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“Electoral Pursuits Have Veered Us Away”: Kali Akuno on Movement Lessons from Jackson

Pledging to make Jackson become “the most radical city on the planet,” the July 2017 election of Chokwe Antar Lumumba as Mayor of Jackson, Mississippi is by many accounts an inspiration as to the ability of the left to critically engage in social change through elected office. By no means an isolated effort, Lumumba’s election is the result of decades of base building and social movement growth, most notably highlighted in their use of community assemblies and the work of Cooperation Jackson, which promotes the creation of worker cooperatives.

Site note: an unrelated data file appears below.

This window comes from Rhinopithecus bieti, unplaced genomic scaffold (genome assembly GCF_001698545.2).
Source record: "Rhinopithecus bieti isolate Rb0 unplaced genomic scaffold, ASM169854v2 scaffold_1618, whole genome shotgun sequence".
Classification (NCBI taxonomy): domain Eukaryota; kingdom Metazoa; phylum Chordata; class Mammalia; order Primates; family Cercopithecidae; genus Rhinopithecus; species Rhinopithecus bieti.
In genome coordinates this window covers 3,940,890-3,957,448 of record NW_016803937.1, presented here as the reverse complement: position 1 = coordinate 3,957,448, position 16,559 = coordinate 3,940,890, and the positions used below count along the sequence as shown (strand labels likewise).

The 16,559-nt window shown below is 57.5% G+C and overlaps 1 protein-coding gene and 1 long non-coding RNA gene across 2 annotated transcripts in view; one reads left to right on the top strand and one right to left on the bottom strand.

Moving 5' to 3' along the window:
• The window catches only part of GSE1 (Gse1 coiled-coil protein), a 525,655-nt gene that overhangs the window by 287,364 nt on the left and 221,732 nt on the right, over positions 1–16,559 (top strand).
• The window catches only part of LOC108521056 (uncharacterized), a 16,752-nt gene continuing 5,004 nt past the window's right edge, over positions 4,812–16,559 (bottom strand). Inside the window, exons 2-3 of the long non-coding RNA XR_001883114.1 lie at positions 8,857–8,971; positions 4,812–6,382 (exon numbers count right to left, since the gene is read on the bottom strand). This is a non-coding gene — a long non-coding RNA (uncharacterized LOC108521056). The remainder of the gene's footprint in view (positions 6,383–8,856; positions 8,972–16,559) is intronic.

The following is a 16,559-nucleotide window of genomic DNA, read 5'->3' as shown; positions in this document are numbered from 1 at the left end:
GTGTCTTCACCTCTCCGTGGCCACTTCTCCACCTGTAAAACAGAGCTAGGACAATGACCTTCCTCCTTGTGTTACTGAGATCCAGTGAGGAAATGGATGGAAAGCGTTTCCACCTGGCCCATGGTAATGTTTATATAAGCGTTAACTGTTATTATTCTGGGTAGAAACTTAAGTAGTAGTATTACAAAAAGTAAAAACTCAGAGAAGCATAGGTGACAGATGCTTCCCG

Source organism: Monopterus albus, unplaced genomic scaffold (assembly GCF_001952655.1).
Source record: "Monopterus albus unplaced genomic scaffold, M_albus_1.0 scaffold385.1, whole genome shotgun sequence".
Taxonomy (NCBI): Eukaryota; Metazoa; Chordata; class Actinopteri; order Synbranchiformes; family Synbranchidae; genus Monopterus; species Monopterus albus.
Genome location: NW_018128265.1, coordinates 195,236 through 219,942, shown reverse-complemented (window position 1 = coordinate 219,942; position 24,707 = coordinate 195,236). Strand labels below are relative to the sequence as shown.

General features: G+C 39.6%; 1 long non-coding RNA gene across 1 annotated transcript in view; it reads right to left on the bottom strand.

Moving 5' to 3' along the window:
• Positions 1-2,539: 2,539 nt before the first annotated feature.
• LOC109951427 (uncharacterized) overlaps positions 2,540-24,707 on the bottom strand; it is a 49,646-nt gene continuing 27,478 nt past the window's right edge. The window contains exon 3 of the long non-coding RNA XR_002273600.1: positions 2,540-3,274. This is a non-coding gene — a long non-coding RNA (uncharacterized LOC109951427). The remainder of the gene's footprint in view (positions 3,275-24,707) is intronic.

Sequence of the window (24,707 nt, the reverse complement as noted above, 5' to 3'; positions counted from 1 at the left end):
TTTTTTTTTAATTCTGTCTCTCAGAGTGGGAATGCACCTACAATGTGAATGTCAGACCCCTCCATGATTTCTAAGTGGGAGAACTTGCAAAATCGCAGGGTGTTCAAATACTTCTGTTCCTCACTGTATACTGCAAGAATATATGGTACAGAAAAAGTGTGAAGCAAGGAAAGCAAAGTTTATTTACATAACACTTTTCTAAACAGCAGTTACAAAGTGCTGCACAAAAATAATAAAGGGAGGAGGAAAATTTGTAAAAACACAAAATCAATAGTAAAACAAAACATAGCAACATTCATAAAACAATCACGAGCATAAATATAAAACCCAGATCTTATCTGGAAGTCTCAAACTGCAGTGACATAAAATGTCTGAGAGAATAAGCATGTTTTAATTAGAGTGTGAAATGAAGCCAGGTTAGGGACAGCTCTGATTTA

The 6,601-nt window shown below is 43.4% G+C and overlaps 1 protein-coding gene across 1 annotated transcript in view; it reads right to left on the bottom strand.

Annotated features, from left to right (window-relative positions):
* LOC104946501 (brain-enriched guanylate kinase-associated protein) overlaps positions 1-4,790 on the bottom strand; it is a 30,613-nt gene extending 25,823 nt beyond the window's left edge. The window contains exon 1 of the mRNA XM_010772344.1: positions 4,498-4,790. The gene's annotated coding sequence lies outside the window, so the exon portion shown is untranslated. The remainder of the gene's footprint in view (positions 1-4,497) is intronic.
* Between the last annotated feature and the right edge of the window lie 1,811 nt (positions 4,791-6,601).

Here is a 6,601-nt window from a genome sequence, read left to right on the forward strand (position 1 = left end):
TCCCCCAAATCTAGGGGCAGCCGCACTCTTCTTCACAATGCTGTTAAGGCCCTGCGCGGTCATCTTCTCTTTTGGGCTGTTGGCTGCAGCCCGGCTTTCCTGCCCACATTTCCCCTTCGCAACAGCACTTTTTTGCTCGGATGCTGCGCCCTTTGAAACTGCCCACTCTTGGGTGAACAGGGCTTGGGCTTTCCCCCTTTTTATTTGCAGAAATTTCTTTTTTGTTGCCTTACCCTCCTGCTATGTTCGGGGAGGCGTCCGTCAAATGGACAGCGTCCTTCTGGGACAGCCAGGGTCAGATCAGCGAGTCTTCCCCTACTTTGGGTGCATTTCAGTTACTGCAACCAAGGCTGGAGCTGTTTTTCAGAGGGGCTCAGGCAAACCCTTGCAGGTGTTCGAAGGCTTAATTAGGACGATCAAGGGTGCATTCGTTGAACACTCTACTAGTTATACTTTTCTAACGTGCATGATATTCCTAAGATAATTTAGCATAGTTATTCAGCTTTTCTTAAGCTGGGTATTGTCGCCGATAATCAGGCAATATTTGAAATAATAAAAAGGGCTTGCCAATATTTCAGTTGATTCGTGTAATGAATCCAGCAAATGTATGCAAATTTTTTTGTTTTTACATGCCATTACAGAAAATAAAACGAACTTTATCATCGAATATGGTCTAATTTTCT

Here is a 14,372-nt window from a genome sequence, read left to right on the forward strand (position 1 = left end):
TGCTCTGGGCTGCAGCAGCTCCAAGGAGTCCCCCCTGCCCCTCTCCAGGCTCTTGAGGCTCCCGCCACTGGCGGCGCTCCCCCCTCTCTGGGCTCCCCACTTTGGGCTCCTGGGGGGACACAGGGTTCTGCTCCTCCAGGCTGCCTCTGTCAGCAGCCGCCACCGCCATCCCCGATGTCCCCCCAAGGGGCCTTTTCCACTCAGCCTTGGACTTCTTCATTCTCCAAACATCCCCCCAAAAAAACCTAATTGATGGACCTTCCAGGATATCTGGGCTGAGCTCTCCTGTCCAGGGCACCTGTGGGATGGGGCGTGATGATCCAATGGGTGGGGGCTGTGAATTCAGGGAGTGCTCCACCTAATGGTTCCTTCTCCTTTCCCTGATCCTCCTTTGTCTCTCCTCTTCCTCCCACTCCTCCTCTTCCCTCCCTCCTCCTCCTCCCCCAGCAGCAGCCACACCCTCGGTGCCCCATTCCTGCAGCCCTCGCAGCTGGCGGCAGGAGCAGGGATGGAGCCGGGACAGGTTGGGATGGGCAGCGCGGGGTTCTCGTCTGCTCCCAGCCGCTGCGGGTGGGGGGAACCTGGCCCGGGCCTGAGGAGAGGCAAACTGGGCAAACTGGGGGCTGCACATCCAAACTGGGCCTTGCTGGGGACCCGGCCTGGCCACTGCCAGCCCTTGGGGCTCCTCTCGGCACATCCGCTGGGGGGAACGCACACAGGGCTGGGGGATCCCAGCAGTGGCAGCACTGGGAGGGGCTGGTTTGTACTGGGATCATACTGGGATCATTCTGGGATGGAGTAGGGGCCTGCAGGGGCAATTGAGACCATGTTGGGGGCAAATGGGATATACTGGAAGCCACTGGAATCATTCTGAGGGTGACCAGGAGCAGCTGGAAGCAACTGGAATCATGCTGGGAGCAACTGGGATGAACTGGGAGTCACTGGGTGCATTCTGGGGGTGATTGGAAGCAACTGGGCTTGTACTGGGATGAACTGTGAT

The origins of the campaign are rooted in the politics of Black self-determination and is spelled out in the Jackson-Kush Plan (referred to as the J-K Plan) formulated from 2004 through 2010 by the Malcolm X Grassroots Movement and New Afrikan People’s Organization. The Plan laid out an analysis and a collective model which was based on three pillars: building people’s assemblies for grassroots decision making, building an independent Black political party; and building a solidarity economy. Most important though is that the plan was very explicit that electoral efforts would be “on a limited scale” and that the focus on popular assemblies, building autonomous and dual power institutions “is primary.”

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